It is always fun to be walking along a Kauai beach and discover a Hawaiian monk seal sunning on the sand. Residents are very protective of Hawaii’s state mammal because they are one of the only two remaining monk seal species on Earth and their habitat is limited to the Northwest Hawaiian Islands and the main Hawaiian Islands, especially Kauai, Oahu and Molokai.
The Hawaiian monk seal is the only seal native to Hawaii, and, along with the Hawaiian hoary bat, is one of only two mammals endemic to the islands. They are on the endangered species list with a total population of approximately 1,400. The bad news is that the larger population that inhabits the northwest islands is declining. The good news is that over recent years the number of pups born in the Hawaiian chain has slightly increased.
Hawaiian monk seals spend most of their time at sea foraging in deeper water outside of shallow lagoon reefs. They hunt fish, lobster, octopus and squid in deep water coral beds. Tiger sharks, great white sharks and Galapagos sharks are their predators. To rest and breed they move onto the sand and volcanic rock. This is when we humans get the chance to observe them.
Sandy beaches are also used for pupping. Females reach maturity at age four and bear one pup a year. Births occur between March and June. Mother monk seals are dedicated to their pups and remain with them for the first five or six weeks of their lives. The pups nurse but the mothers don’t eat anything during this time consequently losing hundreds of pounds. Once the pup is weened, the mother deserts the pup, leaving it on its own, and returns to the sea to forage for the first time since the pup’s arrival. Following is a video reflecting just how protective a mother monk seal can be when confronted by an intruder.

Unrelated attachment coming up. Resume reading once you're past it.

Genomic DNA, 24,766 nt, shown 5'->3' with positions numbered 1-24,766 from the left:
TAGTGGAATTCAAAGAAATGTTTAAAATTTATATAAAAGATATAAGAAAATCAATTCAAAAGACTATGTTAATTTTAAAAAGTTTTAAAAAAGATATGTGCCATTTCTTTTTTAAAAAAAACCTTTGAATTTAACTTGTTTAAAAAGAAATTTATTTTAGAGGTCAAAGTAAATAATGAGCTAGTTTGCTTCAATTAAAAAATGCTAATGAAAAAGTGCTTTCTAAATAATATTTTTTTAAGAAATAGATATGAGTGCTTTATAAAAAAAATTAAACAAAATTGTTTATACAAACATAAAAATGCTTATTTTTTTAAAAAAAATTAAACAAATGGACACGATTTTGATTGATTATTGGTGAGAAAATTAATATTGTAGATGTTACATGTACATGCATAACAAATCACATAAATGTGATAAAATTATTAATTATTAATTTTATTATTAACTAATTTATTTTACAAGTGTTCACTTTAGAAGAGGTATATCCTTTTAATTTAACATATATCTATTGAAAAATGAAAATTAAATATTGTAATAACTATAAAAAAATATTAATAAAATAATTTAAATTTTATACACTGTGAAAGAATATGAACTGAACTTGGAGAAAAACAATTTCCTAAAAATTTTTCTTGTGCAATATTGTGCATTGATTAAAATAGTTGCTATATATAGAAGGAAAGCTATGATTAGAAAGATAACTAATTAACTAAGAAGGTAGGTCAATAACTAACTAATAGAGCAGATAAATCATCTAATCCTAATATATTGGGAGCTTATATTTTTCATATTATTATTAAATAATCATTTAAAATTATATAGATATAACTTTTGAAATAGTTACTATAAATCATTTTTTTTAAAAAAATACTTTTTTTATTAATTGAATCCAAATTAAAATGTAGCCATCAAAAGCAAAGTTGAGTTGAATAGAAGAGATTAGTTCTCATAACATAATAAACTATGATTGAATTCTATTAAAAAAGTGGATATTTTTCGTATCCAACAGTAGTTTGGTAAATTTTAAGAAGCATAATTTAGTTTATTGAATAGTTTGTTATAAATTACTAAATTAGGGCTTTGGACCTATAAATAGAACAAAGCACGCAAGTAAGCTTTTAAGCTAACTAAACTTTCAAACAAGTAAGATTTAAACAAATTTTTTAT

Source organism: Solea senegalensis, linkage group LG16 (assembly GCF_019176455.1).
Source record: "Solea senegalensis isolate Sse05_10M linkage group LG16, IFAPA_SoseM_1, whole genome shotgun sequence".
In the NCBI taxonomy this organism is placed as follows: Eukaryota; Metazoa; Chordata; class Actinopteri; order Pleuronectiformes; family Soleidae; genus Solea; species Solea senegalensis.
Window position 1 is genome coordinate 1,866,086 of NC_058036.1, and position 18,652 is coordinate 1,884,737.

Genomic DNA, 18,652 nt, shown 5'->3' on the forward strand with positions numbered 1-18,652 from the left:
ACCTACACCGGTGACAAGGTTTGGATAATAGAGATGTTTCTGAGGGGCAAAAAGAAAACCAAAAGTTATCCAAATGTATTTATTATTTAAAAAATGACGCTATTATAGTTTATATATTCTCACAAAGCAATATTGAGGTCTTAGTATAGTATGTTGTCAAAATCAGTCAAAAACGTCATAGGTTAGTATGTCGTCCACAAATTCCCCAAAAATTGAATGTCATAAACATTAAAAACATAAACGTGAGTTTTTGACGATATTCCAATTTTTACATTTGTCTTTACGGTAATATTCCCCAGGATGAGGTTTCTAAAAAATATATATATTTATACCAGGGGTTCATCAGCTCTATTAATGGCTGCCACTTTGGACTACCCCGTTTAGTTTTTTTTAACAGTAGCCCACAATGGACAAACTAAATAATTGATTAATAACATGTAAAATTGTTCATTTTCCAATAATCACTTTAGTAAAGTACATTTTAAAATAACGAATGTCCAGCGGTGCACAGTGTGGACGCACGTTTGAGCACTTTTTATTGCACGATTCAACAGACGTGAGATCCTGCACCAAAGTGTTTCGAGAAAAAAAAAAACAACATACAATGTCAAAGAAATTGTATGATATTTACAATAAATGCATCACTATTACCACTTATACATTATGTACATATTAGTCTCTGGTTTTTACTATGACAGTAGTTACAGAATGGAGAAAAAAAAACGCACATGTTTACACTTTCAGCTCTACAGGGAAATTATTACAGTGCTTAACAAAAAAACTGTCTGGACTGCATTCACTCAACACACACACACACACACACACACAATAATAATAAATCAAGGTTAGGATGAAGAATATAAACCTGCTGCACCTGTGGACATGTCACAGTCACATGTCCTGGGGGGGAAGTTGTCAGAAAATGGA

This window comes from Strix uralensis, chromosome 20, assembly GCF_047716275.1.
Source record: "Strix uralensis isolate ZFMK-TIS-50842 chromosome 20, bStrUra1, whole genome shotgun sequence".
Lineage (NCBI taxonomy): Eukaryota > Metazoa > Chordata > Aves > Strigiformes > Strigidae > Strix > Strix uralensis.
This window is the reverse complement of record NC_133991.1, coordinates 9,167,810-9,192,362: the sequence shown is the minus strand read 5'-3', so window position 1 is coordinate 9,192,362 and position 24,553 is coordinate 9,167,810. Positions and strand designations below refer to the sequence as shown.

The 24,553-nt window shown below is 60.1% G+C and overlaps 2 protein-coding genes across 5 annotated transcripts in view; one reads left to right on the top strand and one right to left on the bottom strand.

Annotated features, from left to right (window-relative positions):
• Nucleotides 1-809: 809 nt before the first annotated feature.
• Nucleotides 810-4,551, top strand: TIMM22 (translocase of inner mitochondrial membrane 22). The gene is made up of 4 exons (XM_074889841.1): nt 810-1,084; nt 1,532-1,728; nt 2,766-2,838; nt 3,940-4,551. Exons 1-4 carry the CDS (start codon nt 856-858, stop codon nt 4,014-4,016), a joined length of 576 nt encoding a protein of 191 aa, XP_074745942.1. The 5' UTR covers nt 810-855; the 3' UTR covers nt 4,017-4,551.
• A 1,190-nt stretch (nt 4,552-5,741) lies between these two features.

The Hawaiian monk seal is named for its solitary nature and the folds of skin that resemble a monk’s cowl. Hawaiians call the seal “Ilio holo I ka uaua” which means, “dog that runs in rough water.” Other names are “na mea hulu” (the furry one) and “iliokai” (seadog). Monk seals grow to about 7.5 feet and 375 to 610 pounds. Females are generally larger than males. Their average life span in the wild is 25 to 30 years.
The Hawaiian monk seal was officially designated as an endangered species on November 23, 1976 and is now protected by the Endangered Species Act and the Marine Mammal Protection Act. It is illegal to kill, capture or harass a Hawaiian monk seal. When one hauls-out on the beach volunteers around Kauai generally put up a tape barrier so that onlookers will not get too close. The National Oceanic Atmospheric Association recommends keeping a distance of 150 feet, allowing the seal to remain undisturbed. So, please, if you are lucky enough to spot one of these treasures while visiting Kauai, give it ample space. The species depends on our diligent protection.
For more information about the Hawaiian monk seals, go to the Marine Mammal Center website.
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Hawaiian monk seal on the beach in Kapaa.